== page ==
1

I am using AjaxControlToolkit CalendarExtender. Some previous rule in my stylesheet is affecting div's within the calendar.

div#paymentRegion div
{
    float:left;
    width:49%;
}

There are DIVs within the calendar that are being forced to 49%. How can I have the calendar ignore the previous settings and use the styles that come with the calendar? Is that possible? I am afraid to change the current rule, but I think it probably needs to be, however many other divs on this control rely on it. What does the > symbol do to a css rule. For example

div#paymentRegion > div
{
    float:left;
    width:49%;
}

Maybe that will help? I am open for any suggestions. Thanks, ~ck in San Diego

2

Theoretically, the > symbol would select only divs that are immediate children of #paymentRegion. A div nested farther down would be unaffected. However, not all browsers interpret that correctly, so it's not something you can reliably use.

A more direct solution is to wrap your calendar in a <div id="calendar"> and then write an overriding rule:

div#paymentRegion div {
    float: left;
    width: 49%;
}

div#calendar div {
    float: none;
    width: auto;
}

Now even though most divs inside #paymentRegion will be floated, the divs inside #calendar won't be!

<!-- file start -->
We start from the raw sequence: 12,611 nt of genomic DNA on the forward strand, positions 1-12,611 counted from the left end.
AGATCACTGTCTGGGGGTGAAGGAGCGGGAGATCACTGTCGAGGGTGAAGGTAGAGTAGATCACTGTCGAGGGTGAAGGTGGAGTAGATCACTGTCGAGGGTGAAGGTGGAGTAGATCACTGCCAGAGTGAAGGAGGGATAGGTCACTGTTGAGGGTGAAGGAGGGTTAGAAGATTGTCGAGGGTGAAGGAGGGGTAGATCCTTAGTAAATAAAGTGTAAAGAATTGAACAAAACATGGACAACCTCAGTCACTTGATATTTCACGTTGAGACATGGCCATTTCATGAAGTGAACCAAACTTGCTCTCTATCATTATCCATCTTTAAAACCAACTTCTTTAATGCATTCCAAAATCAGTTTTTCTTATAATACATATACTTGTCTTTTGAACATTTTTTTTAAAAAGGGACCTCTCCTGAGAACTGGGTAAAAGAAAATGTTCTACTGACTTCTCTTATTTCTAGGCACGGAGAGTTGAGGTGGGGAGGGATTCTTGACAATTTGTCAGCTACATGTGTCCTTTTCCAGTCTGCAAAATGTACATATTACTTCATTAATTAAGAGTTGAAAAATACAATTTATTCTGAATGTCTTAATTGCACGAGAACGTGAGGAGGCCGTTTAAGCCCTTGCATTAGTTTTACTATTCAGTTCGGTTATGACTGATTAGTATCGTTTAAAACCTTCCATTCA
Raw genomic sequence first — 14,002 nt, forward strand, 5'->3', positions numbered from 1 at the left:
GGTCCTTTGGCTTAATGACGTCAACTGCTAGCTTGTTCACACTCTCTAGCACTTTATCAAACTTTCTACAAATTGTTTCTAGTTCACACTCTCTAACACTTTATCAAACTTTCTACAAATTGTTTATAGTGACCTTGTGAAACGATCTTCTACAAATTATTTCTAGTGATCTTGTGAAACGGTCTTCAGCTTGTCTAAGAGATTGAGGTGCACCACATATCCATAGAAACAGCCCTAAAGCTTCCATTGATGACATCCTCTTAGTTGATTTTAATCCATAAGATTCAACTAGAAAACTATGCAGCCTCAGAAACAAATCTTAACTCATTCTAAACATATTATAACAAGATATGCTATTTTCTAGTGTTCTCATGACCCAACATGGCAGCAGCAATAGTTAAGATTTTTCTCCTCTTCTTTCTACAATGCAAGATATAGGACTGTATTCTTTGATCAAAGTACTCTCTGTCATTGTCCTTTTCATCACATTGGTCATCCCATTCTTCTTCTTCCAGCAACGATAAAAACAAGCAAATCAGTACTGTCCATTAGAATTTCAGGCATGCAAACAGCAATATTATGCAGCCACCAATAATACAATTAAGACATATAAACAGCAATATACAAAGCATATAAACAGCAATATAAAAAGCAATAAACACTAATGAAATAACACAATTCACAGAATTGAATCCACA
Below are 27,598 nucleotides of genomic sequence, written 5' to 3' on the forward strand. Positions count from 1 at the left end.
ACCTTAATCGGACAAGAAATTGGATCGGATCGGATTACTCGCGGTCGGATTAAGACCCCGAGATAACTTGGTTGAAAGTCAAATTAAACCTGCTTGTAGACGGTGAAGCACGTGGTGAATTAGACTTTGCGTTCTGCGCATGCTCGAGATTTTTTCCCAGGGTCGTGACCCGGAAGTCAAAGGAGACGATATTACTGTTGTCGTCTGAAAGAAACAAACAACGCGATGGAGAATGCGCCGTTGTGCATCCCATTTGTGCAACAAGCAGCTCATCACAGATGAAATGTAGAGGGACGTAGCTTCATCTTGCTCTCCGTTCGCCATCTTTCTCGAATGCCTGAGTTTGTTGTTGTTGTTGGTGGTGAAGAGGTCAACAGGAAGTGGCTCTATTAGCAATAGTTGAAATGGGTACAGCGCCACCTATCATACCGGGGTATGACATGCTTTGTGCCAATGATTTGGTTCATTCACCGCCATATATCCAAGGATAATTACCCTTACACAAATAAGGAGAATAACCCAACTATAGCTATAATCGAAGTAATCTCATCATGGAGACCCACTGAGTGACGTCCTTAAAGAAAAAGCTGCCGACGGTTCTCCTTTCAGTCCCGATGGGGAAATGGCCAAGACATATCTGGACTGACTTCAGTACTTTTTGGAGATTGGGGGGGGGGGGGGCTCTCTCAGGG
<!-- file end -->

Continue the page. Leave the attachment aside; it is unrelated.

1

VoteyDisciple is right, since his proposed solution's rule has a higher specificity than your current one.

More information on calculating specificity rules.

0

It's difficult to know what to suggest without any HTML. Can you tell us the basic structure? For example, is the div that is targeted in the first rule a direct child of #paymentRegion?

If it is the highest level div (not necessarily a direct child), and all other divs are below that one, you can try this:

div#paymentRegion div {
    float: left;
    width: 49%;
}

div#paymentRegion div div {
    float: none;
    width: auto;
}

However, the best bet would be to set a class/ID on that mysery div, if you can change your HTML.

div#paymentRegion div#uniqueID {
    float: left;
    width: 49%;
}

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